Finally there is the issue of intergenerational equity. Is it right for the young to pay increasingly more to provide for the old? But this presents itself as a problem only if we see life extension as essentially idleness extension, and assume that everyone over a certain age will be an unproductive consumer, a useless mouth, irrespective of health. I have dealt with this ageist assumption already.

All right, then: it is OK to aspire to live to be 100, 110, 120, 130, or whatever. But where should we stop? Is there a point at which it makes sense to die? Is there any age at which we should consider death as not premature and tragic?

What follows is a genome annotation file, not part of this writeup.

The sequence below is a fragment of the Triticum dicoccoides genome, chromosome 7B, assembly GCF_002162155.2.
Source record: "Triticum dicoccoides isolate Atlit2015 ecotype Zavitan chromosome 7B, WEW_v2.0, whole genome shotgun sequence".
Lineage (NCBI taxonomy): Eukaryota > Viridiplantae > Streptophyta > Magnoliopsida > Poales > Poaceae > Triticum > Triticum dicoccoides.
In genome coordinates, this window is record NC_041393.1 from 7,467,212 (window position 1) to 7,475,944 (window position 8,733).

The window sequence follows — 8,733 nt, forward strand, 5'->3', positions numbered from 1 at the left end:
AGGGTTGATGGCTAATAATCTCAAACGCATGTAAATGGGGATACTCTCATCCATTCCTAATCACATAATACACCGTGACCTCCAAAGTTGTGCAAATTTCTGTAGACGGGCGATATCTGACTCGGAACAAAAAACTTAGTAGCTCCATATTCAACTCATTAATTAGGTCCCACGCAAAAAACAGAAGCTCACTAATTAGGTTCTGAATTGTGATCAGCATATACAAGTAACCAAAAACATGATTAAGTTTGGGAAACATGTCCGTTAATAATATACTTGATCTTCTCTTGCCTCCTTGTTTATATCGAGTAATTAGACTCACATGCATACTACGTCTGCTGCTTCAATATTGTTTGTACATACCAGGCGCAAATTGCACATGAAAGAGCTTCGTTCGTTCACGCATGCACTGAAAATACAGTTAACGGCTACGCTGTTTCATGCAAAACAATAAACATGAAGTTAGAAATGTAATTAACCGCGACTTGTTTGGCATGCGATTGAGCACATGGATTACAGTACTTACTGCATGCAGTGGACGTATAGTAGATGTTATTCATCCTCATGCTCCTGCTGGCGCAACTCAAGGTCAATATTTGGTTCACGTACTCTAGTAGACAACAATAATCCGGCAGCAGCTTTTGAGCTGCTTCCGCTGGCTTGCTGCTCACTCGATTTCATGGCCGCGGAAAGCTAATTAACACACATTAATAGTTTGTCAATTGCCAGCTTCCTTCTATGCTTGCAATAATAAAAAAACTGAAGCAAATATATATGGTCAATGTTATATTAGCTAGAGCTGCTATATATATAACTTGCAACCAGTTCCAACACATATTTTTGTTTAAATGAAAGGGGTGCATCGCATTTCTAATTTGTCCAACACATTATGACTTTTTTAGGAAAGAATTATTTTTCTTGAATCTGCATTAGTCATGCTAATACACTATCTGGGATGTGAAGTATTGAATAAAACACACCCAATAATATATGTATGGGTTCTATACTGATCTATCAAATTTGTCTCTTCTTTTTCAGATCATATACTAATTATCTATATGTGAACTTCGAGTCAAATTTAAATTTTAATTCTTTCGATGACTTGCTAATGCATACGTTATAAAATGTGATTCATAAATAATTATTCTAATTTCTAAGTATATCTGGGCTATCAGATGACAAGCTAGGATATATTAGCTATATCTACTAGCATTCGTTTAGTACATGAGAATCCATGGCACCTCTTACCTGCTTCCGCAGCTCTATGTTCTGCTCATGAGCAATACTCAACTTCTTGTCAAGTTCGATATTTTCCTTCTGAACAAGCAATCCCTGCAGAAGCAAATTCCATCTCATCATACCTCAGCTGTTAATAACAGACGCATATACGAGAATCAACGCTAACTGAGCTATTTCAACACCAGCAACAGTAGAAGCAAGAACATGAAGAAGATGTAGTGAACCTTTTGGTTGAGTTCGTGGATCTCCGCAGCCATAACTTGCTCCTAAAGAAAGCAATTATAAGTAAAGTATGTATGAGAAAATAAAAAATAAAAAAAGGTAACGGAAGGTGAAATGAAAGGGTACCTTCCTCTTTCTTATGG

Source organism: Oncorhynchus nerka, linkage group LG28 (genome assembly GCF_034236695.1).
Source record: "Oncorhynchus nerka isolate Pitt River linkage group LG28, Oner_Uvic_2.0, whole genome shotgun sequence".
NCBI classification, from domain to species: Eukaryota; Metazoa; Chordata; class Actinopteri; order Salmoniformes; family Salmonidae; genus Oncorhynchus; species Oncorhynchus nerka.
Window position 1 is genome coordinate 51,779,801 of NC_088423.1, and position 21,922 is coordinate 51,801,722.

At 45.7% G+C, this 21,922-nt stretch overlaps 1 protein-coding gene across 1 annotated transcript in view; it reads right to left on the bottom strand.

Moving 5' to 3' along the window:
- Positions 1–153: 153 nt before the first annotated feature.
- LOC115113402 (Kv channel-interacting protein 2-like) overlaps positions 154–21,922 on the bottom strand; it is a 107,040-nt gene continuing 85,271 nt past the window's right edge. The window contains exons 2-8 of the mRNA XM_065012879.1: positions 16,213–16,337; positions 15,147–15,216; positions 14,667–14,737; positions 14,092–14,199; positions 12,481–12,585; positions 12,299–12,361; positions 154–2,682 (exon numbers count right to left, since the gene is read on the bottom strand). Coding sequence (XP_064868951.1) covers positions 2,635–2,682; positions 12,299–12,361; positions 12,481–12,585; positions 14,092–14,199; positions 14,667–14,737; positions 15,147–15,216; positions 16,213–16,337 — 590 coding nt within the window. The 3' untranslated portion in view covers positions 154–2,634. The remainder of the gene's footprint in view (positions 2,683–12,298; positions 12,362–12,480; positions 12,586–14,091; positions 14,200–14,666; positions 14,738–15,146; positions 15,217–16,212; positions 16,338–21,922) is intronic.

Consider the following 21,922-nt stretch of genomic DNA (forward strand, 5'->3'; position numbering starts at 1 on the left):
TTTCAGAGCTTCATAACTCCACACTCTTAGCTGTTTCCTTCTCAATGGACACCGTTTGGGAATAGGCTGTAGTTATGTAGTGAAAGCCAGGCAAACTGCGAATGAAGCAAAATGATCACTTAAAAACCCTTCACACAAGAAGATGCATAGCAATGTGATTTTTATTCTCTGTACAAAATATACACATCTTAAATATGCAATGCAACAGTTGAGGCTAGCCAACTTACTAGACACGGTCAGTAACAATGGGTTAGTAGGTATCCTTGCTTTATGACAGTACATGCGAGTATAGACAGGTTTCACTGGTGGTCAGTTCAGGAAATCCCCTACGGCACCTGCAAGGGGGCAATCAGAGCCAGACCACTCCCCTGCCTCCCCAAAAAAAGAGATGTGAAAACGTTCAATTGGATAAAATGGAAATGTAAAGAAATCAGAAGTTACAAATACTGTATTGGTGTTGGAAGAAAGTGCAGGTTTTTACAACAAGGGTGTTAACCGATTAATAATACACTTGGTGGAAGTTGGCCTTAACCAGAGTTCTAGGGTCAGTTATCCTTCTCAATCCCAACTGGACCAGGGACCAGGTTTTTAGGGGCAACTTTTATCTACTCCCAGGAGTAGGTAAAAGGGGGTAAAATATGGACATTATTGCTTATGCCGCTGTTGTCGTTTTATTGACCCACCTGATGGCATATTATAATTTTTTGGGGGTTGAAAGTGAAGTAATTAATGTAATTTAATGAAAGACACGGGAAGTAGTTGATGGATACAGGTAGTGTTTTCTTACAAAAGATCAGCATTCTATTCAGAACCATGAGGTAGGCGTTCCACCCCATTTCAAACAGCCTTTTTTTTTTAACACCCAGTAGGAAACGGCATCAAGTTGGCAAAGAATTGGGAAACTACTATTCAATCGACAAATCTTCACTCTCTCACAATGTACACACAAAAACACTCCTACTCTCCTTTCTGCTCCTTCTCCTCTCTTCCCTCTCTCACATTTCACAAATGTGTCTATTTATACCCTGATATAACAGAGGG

In the case of some individuals, we might think their death was post- rather than pre-mature. Adolf Hitler died perhaps 56 years too late. But I am thinking of the generality of decent yet flawed individuals, with the average freight of virtues and vices. When is the right time for them (us) to die? When is a life fulfilled? I think this is a question that is equally unanswerable both in general terms and in the cases of individuals. So long as one is happy and healthy, death will always be premature. A late death is never late enough; there is never a right, non-tragic, time to die. From this I conclude that postponement of death is a fundamental good, not pointless. Even those who don’t like the idea of living forever would rather put off dying until tomorrow, and hope that tomorrow will remain its obliging self and never come.